Proving once again that he is a complete asshole, Paul Ryan - a man born to wealth who never had to worry about money or finding a job given his family's business - is once again sending a coded racist message that poverty is the fault of the victims. I'm sure his effort to blame poverty on "lazy inner city men" pays well with the GOP's increasingly elderly white Christofascist base. As for the Catholic religious beliefs that Ryan claims to live by, his bias and efforts to slash social safety net programs show the utter hypocrisy of Ryan's feigned religiosity. Ryan also conveniently ignores that the Congressional GOP has consistently blocked programs that might have improved the economy and generated more jobs in the GOP quest to trash the economy to hurt Barack Obama's reelection chances. Think Progress looks at this latest attack by Ryan on the poor. Here are excerpts:
House Budget Chairman Paul Ryan (R-WI) previewed his upcoming legislative proposals for reforming America’s poverty programs during an appearance on Bill Bennett’s Morning in America Wednesday, hinting that he would focus on creating work requirements for men “in our inner cities” and dealing with the “real culture problem” in these communities. “We have got this tailspin of culture, in our inner cities in particular, of men not working and just generations of men not even thinking about working or learning the value and the culture of work, and so there is a real culture problem here that has to be dealt with,” he said.
Ryan also cited Charles Murray, a conservative social scientist who believes African-Americans are, as a population, less intelligent than whites due to genetic differences and that poverty remains a national problem because “a lot of poor people are born lazy.”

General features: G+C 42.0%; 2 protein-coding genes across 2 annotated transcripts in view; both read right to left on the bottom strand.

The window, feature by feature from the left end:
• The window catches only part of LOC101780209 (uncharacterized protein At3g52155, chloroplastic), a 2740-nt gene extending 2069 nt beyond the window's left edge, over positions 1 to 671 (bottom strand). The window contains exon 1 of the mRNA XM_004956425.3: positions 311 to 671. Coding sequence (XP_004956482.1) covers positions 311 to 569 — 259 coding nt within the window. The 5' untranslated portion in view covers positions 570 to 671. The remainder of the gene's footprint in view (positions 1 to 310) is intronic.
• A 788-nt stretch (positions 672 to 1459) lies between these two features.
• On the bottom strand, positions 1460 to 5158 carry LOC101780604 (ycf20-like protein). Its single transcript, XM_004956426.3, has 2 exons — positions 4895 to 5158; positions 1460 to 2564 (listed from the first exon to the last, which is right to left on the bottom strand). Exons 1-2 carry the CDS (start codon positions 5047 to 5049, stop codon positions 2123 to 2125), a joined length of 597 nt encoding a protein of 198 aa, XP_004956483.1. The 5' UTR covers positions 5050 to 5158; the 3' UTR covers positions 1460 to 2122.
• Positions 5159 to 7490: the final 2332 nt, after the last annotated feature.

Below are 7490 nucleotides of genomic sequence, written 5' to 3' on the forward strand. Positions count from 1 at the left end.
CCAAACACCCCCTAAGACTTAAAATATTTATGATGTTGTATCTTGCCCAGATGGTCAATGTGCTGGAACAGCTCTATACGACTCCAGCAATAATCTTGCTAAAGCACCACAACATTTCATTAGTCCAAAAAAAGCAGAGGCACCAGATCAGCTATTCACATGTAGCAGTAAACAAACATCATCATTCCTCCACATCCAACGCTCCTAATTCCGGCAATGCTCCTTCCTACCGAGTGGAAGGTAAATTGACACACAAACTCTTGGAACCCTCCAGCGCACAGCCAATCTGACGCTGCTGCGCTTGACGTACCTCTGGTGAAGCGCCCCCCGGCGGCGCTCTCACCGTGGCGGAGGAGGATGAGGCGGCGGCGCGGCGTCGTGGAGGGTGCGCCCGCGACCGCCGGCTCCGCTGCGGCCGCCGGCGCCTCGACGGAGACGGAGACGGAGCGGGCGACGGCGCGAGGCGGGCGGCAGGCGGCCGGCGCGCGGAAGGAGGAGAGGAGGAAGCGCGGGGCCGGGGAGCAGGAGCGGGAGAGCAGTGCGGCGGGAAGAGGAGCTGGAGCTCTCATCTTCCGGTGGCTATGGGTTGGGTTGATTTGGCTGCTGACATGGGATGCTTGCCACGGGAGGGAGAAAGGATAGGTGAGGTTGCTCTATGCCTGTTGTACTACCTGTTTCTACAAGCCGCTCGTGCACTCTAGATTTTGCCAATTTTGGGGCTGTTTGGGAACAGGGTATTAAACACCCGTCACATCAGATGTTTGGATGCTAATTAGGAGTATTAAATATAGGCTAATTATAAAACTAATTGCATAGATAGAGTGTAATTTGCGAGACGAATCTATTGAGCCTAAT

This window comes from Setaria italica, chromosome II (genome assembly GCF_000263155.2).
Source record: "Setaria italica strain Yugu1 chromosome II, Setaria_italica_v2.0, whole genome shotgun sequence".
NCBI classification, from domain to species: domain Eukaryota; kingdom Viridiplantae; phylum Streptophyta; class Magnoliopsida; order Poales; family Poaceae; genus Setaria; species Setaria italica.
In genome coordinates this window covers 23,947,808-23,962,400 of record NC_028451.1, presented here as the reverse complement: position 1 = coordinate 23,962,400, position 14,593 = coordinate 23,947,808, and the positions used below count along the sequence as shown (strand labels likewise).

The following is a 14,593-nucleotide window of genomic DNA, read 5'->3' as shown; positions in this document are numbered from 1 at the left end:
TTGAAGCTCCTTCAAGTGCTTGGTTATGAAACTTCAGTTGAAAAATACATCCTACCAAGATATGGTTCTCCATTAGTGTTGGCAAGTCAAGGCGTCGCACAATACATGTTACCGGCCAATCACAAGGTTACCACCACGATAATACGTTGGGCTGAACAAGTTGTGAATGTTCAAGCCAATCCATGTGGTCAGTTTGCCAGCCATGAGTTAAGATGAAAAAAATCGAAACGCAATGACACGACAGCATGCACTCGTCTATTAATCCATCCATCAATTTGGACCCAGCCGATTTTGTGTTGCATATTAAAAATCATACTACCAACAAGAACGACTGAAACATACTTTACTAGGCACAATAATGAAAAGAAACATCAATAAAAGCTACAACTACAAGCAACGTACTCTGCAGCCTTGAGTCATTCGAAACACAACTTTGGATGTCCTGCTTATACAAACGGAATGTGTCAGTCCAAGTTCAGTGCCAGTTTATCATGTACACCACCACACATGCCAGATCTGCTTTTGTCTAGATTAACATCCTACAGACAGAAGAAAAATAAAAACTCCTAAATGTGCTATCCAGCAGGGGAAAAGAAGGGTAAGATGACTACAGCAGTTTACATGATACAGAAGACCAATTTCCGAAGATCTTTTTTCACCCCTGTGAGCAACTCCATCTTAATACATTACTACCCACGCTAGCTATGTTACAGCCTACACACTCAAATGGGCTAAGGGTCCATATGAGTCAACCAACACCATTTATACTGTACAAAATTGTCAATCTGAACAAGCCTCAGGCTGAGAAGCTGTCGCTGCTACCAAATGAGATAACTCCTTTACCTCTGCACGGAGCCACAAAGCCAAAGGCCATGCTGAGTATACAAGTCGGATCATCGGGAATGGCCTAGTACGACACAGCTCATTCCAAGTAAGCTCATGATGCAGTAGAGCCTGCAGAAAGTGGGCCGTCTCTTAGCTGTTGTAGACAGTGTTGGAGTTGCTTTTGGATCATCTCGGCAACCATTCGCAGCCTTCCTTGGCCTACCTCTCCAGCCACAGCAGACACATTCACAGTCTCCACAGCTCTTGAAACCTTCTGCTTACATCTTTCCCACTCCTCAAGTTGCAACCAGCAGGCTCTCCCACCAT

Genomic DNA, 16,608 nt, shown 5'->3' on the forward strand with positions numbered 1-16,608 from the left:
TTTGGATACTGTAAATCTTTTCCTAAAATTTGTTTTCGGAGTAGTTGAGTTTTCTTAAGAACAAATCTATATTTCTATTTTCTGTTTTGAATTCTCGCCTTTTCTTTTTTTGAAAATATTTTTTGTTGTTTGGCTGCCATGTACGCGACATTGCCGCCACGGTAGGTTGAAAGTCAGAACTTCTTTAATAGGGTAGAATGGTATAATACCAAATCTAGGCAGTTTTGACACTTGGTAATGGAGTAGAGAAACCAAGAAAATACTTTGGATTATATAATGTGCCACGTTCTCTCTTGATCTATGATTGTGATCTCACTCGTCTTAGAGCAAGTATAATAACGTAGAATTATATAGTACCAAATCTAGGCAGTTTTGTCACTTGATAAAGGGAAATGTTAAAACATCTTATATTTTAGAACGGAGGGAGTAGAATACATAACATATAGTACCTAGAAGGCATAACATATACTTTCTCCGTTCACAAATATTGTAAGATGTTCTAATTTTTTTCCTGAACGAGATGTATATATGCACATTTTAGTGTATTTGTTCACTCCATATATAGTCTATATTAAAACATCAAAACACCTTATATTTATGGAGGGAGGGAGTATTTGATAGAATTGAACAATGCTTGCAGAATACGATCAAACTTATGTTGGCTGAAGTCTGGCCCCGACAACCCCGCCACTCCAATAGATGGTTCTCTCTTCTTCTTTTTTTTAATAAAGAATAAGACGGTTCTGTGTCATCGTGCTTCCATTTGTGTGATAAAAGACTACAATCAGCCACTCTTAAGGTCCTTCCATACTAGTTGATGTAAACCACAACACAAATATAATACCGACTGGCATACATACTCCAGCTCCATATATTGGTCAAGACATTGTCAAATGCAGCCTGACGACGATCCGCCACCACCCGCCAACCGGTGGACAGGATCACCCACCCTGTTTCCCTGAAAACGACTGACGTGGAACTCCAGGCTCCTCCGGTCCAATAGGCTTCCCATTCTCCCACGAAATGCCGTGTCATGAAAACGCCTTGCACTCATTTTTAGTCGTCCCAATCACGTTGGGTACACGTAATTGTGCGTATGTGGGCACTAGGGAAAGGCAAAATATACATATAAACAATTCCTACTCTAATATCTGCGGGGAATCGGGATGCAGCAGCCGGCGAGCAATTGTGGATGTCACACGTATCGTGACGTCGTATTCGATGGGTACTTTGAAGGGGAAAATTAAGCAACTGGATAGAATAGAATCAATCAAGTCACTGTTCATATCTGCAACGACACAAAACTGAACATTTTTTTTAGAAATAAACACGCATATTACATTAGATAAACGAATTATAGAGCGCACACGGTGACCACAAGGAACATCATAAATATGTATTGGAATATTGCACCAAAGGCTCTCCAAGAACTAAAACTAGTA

Ryan’s comments come a week after he released a 204-page report analyzing the effectiveness of the nation’s anti-poverty programs 50 years after President Lyndon Johnson declared a national War on Poverty. The former GOP vice presidential candidate, who argues that federal anti-poverty programs have contributed to the nation’s high poverty rate and “created what’s known as the poverty trap,” is expected to offer reforms to the programs in his upcoming FY 2015 budget.
Numerous anti-poverty initiatives already include work requirements, particularly long-term unemployment insurance and the Earned Income Tax Credit. Other programs, such as Head Start, allow parents to go to work while their children attend education programs.
Work requirements have yet to significantly reduce poverty, particularly during a downturn economy. While Ryan touts the success of lowering the number of people on welfare after 1996, poverty has actually increased since the recession and the number of families whose incomes are below half the poverty line (less than $12,000 a year for a family of four) is actually higher now than it was when Congress and President Bill Clinton enacted welfare reform. Welfare’s rigid work requirements improved employment among single mothers initially, but those rates started to decline by 2001, once the economy went into recession. The work provisions also pressure some women to abandon the higher education that could lead to upward mobility in favor of lower-paying jobs that meet the law’s standards.